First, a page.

Tag Archives: mammograms

16 April 2009: Chemo #2

I thought I’d be calmer for the second chemo treatment, which was obviously a gross miscalculation of my character. Upon arrival I was handed a sheet with a mammogram request on it; notes dated 26 March stated: ‘suspicious lesions on L. side.’ None of the nurses or reception staff were able to inform me what this document was and why I’d not been told about it. The first nurse directed me to Radiology rather than Breast Screening. Once at Breast Screening, the reception staff (the school-leaver and the imposing woman with painted eyebrows) tried to tell me I would not be allowed to have the test because I am under 34 — ie, “too young for mammograms.”

I’m too young for cancer. What do you think of that?

New staff every time. More waiting this time, and a new chemo nurse too, who–surpirse!–informed me that from now on, there would be no bed–and no guests. So I sat in the row of old women while she repeatedly failed to find a vein, eventually breaking into tears when the thing slipped began painfully swelling up my whole arm–then the nurse said “Oh shit” and left without explanation. K. was not at all surprised to fine me curtained off in the corner upon his return.

“They had to move me,” I told him groggily, by then under the influence of the anti-anxiety medication. “I made a scene.”

Despite the trauma of the Charing Cross East Bloc Hospital experience, I feel better this time in the aftermath. Not having vomited was even a bit of a disappointment. They gave me anti-emetics this time, and I’m sure my new living environment–green space, a bathtub, a bed I don’t need to climb into with a utility ladder–contributes.

I’m scared more and more. Reading the pamphets and the websites and the statistics terrifies me. “Younger Women and Breast Cancer”: cancer is more aggressive and tends to be less responsive to treatment. There is no “treating” this disease, this wrongness in my body. Even if and while I live, I will always be living with it. Somewhere. This terrifying thing, genetic hatefulness.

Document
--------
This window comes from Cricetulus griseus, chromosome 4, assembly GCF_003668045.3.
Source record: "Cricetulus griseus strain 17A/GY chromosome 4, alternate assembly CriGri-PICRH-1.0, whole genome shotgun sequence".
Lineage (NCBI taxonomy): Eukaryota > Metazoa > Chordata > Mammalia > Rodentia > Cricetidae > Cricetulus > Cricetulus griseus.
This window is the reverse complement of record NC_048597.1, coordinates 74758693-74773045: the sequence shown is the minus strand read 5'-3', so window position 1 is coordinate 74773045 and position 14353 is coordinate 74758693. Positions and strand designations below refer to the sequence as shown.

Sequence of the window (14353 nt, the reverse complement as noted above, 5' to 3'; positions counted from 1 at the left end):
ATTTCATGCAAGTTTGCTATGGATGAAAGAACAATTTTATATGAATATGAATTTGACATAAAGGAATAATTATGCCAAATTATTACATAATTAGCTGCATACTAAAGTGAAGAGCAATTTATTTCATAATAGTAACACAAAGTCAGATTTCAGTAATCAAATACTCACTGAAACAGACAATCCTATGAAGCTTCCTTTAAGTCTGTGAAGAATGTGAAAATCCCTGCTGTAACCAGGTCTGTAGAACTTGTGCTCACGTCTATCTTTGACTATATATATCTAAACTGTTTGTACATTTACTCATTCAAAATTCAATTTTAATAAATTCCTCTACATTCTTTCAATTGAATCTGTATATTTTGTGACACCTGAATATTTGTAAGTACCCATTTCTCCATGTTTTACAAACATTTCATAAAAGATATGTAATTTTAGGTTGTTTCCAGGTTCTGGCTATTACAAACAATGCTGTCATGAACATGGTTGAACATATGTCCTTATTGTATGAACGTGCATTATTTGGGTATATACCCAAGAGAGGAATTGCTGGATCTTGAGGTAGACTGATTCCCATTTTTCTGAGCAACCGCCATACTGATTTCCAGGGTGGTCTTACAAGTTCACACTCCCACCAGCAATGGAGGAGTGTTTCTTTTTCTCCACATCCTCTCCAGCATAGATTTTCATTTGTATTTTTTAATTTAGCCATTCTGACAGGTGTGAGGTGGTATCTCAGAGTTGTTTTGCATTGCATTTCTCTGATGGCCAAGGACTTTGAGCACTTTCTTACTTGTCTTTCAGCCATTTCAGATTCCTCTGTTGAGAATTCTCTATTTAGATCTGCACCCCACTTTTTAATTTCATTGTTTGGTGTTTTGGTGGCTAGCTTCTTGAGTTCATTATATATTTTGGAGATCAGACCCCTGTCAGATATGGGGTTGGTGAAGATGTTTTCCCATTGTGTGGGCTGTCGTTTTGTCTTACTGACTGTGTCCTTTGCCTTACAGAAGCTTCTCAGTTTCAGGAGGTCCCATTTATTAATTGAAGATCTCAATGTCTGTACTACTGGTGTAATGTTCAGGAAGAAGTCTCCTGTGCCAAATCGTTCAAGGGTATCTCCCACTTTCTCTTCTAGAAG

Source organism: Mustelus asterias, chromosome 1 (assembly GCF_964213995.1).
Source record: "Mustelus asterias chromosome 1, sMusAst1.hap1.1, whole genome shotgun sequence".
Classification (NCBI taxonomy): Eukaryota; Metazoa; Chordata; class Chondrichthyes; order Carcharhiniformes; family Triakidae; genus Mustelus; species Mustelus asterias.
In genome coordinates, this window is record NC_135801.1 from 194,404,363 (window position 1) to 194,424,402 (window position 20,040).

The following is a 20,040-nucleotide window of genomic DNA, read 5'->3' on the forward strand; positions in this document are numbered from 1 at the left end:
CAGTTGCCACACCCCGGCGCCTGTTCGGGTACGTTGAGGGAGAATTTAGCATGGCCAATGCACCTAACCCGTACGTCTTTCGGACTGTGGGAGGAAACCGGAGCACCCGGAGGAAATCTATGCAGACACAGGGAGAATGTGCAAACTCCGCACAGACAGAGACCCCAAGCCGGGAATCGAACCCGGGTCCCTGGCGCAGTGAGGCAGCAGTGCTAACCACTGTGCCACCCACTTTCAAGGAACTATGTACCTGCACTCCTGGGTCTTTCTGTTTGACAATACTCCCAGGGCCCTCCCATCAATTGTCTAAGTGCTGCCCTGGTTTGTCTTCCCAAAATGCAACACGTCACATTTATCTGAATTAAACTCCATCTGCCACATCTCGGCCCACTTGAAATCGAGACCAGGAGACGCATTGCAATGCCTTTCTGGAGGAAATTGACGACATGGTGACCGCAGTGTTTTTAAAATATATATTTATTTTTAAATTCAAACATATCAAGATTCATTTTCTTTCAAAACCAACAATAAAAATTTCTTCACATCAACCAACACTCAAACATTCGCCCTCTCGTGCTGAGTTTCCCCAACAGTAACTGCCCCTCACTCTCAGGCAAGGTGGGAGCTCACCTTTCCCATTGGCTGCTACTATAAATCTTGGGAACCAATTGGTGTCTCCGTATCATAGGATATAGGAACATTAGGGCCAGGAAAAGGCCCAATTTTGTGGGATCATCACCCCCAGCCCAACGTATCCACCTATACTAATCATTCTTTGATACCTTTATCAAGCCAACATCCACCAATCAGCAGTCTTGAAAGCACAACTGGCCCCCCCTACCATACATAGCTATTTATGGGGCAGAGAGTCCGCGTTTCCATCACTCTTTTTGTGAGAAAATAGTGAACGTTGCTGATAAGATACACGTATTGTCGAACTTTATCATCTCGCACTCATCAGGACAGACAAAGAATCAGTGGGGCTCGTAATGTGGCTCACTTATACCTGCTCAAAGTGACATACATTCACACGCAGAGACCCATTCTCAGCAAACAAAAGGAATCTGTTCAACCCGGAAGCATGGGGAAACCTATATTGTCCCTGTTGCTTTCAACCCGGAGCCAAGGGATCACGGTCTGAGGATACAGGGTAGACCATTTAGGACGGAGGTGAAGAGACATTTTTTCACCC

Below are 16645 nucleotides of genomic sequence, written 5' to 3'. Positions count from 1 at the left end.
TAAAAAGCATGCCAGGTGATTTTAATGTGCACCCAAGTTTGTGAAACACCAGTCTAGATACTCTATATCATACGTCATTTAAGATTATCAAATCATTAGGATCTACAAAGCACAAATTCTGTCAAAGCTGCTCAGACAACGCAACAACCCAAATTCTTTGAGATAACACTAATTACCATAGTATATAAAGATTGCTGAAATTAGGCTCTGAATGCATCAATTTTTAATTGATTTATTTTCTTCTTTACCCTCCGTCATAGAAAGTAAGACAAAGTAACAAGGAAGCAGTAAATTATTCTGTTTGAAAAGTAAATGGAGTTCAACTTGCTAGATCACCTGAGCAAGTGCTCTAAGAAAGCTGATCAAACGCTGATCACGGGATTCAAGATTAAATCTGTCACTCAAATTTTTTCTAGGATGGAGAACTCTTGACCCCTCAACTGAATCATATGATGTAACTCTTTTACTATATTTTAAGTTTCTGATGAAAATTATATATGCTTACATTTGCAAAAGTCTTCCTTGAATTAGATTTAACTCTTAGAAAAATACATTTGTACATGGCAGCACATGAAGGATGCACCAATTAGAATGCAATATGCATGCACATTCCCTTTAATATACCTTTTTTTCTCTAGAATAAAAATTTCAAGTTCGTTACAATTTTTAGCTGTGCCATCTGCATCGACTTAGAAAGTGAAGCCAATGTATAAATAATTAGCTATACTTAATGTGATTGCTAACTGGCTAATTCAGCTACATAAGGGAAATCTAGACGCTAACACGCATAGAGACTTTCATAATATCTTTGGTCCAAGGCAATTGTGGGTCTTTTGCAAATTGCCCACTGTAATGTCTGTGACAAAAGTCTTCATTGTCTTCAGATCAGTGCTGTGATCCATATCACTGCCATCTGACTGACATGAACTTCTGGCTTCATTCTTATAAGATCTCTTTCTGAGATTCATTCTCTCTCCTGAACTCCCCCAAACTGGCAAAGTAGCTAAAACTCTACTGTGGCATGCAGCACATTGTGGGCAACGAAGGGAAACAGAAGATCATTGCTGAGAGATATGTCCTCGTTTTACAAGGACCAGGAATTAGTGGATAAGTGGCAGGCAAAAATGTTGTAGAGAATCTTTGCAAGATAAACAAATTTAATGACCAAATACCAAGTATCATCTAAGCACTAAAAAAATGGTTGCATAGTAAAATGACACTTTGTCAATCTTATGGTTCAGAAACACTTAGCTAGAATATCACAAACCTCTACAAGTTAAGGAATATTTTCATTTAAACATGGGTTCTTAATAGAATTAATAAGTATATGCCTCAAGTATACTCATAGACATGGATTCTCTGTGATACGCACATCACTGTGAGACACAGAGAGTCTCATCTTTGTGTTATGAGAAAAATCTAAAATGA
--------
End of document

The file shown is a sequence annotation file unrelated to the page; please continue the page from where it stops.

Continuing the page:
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Jade Goody & the mythology of redemption: the spectre of cancer in the media

Jade Goody–the Big Brother reality television “star”-cum-cancer martyr–died the day before I started my own chemotherapy. I remember standing on the platform at the Royal Oak train station, waiting to go to the hospital for my first chemo treatment, looking at everybody’s greedily-grabbed copies of the Metro and the London Lite; even in the “real” papers, Jade Goody was the front-page news (alongside findings of a recently-published study, coincidence or no, about the non-improvement of cancer survival rates in the UK).

 I don’t know how large the storm surrounding this woman was in the American media, but in England she was as ubiquitous as Big Brother himself: first for the car-crash entertainment value of her all-around ignorance and repugnance, with the cherry-on-top of racist allegations–and then for the car-crash entertainment value of her stage 4 cervical cancer, and society’s ensuing Schadenfreude at observing her decline, glued to the television with eyes wide.